One of my tasks this past weekend – beyond watching football and basketball — was to review a paper for the Journal of Sports Economics. Although I can’t reveal the details of the paper, I can note that this paper was relatively standard in the sports economics literature. A model was proposed, estimated, and discussed. My task as a reviewer was to evaluate the “quality” of this work.
So how do we do this? How do we evaluate a model? My sense in reading comments on-line is that this is not a well understood process. So I thought I would take the time to write down some basic guidelines I and other researchers consider when we review a model.
It’s important to note -as I will emphasize again before I conclude this column – that beyond the first issue, there is no specific order of importance to these guidelines. Rather these are just a collection of issues we keep in mind when we are reviewing a paper. So although I have numbered these points, don’t let the numbering suggest a ranking.
I would also add that although this column goes on for more than 2,000 words, this exercise merely serves as an introduction to the topic of model evaluation. If you want more information you probably need to take a few classes in statistics and econometrics.
Okay, enough of the caveats, here are the guidelines:
1. The theoretical foundation of the model
This is THE most important issue. A regression model looks at the link between a dependent variable (what you are trying to explain) and an independent variable (what you think does the explaining). The choice of independent variables must be guided by theory.
Why is theory so important? It’s important to remember that statistical analysis can tell us about correlations. Causation is inferred from theory. So if you have no theory, it’s not clear what your model is telling us. And without a theory, it’s not clear what other researchers and/or decision-makers would ultimately do with your results. In essence (with very few exceptions), if you ain’t got a theory, you ain’t got a model.
So having a sound theory is important. But you have to do more if you want to see your work published. Once it’s clear your work has a clear theoretical foundation, we then consider a series of other issues.
2. Statistical significance and economic significance
After we understand the theory being tested — and assuming the model was estimated correctly (correct functional form, no econometric issues like heteroskedasiticy, autocorrelation, multicollinearity, etc…) — we tend to look at the statistical significance of the estimated coefficients next. By statistical significance I mean whether or not the estimated coefficients (for the independent variables) are different from zero. If they are, then the researcher might have found something.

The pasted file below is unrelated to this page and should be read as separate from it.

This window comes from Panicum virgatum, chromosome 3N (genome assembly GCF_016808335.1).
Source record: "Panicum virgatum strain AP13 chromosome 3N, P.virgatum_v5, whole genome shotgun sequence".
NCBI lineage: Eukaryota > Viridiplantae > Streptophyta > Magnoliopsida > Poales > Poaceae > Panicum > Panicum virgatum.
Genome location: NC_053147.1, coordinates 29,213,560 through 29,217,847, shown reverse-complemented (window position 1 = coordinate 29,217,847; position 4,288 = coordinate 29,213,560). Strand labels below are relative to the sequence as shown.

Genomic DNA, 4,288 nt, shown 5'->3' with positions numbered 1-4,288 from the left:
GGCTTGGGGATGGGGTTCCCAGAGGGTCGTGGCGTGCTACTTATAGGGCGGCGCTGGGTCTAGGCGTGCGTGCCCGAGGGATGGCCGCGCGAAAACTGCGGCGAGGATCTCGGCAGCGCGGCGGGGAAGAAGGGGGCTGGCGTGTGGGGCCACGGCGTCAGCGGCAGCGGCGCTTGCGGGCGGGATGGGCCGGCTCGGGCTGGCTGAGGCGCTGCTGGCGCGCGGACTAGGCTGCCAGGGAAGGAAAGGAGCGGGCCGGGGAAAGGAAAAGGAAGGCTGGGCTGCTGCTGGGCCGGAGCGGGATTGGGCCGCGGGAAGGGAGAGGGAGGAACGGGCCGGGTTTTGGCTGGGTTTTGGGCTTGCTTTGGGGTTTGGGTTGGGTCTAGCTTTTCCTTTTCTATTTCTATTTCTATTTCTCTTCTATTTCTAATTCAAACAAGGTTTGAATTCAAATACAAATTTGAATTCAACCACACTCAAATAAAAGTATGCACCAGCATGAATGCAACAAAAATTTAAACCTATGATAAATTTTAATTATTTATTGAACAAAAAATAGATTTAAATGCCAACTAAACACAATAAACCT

As we note in The Wages of Wins, Deirdre McCloskey has spent quite a bit of time hammering home the point that statistical significance is not the final word in evaluating a coefficient. We also want to know the economic significance of the results. What this means is that we want to know how much each coefficient matters.
To illustrate, we find that salary is linked in basketball to scoring, rebounds, blocked shots, and assists. These factors have a statistically significant impact on how much a player is paid. But what is important is which factor matters most. And when we look at economic significance, we find that scoring is the most important determinant of player compensation.
Historically, as McCloskey point out, many economists stopped with a discussion of statistical significance. But I think more recently – probably due to the persistence of McCloskey — economists are increasingly taking the time to talk about economic significance.
3. Robustness of results
If we estimated the model differently would we get substantially different results? When we ask this question we are asking if the results are “robust.”
To illustrate this point, consider the Price-Wolfers paper. This study found evidence of racial bias in how NBA referees called personal fouls. What was impressive about this result was that the finding of racial bias remained even after the authors tried a multitude of specifications. When we see such “robustness” our confidence in the results tends to rise.
4. Explanatory power
Non-economists and students tend to get most excited about explanatory power or R2. R2, for those who are not statistically inclined, is a simple ratio comparing the amount of variation in the dependent variable your model explained to the amount of variation that exists in the dependent variable. For example, if you have an R2 of 0.55, then your model explains 55% of the variation in the dependent variable. This means that 45% of the variation in the dependent variable was not explained.
If you are comparing two models that are seeking to explain the same thing, you might consider explanatory power in deciding which model you prefer. However, and this is a point emphasized in most econometric textbooks, just because one model can explain more does not mean it’s the preferred model. A model with a higher explanatory power, but with no theory behind it or serious econometric problems, will be rejected by researchers and reviewers.
I would also note that I have had models published with an R2 that was less than 10%. In fact, the aforementioned Price-Wolfers paper presented several models, ranging in explanatory power from 1% to 28%. Again, explanatory power tells us something, but it doesn’t tell us everything.
5. Forecasting power out of sample
Related to explanatory power is the issue of forecasting. Explanatory power evaluates a model within the sample examined. Forecasting considers how well a model does out of sample.
To be honest, few papers make any effort to forecast out of sample. Still, this is an issue one could consider in evaluating a model. Basically, if a model has high explanatory power, but cannot forecast, then we suspect the results are entirely specific to the sample tested. This tells us that results cannot be generalized and are perhaps of little interest. Furthermore, for decision-makers, an inability to forecast with a model is a significant problem. After all, decisions are about the future. If your model only applies to the past, then it probably cannot help a person make better choices about the future.